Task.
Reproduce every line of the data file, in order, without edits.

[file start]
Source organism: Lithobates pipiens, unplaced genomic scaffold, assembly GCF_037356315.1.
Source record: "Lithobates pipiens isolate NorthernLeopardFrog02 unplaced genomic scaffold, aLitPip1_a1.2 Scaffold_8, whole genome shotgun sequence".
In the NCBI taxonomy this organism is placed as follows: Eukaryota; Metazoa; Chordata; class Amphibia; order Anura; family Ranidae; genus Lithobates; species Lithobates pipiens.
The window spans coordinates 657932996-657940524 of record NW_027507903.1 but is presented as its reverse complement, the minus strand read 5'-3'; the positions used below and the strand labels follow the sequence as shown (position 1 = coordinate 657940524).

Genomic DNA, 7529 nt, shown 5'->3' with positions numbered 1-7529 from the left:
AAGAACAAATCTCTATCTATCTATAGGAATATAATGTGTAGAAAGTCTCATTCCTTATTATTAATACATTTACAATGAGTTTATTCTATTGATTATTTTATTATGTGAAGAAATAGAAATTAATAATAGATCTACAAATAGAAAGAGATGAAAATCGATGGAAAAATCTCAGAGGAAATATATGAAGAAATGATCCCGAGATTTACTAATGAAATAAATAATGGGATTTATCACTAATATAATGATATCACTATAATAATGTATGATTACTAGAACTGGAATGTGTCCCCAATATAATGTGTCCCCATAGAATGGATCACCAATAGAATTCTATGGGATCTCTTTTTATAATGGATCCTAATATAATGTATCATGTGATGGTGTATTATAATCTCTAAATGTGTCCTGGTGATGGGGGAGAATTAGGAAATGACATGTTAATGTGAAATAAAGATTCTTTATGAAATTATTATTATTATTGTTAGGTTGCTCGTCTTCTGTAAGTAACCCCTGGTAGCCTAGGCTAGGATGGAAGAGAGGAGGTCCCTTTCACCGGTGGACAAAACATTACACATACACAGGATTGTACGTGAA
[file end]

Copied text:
Source organism: Lithobates pipiens, unplaced genomic scaffold, assembly GCF_037356315.1.
Source record: "Lithobates pipiens isolate NorthernLeopardFrog02 unplaced genomic scaffold, aLitPip1_a1.2 Scaffold_8, whole genome shotgun sequence".
In the NCBI taxonomy this organism is placed as follows: Eukaryota; Metazoa; Chordata; class Amphibia; order Anura; family Ranidae; genus Lithobates; species Lithobates pipiens.
The window spans coordinates 657932996-657940524 of record NW_027507903.1 but is presented as its reverse complement, the minus strand read 5'-3'; the positions used below and the strand labels follow the sequence as shown (position 1 = coordinate 657940524).

Genomic DNA, 7529 nt, shown 5'->3' with positions numbered 1-7529 from the left:
AAGAACAAATCTCTATCTATCTATAGGAATATAATGTGTAGAAAGTCTCATTCCTTATTATTAATACATTTACAATGAGTTTATTCTATTGATTATTTTATTATGTGAAGAAATAGAAATTAATAATAGATCTACAAATAGAAAGAGATGAAAATCGATGGAAAAATCTCAGAGGAAATATATGAAGAAATGATCCCGAGATTTACTAATGAAATAAATAATGGGATTTATCACTAATATAATGATATCACTATAATAATGTATGATTACTAGAACTGGAATGTGTCCCCAATATAATGTGTCCCCATAGAATGGATCACCAATAGAATTCTATGGGATCTCTTTTTATAATGGATCCTAATATAATGTATCATGTGATGGTGTATTATAATCTCTAAATGTGTCCTGGTGATGGGGGAGAATTAGGAAATGACATGTTAATGTGAAATAAAGATTCTTTATGAAATTATTATTATTATTGTTAGGTTGCTCGTCTTCTGTAAGTAACCCCTGGTAGCCTAGGCTAGGATGGAAGAGAGGAGGTCCCTTTCACCGGTGGACAAAACATTACACATACACAGGATTGTACGTGAA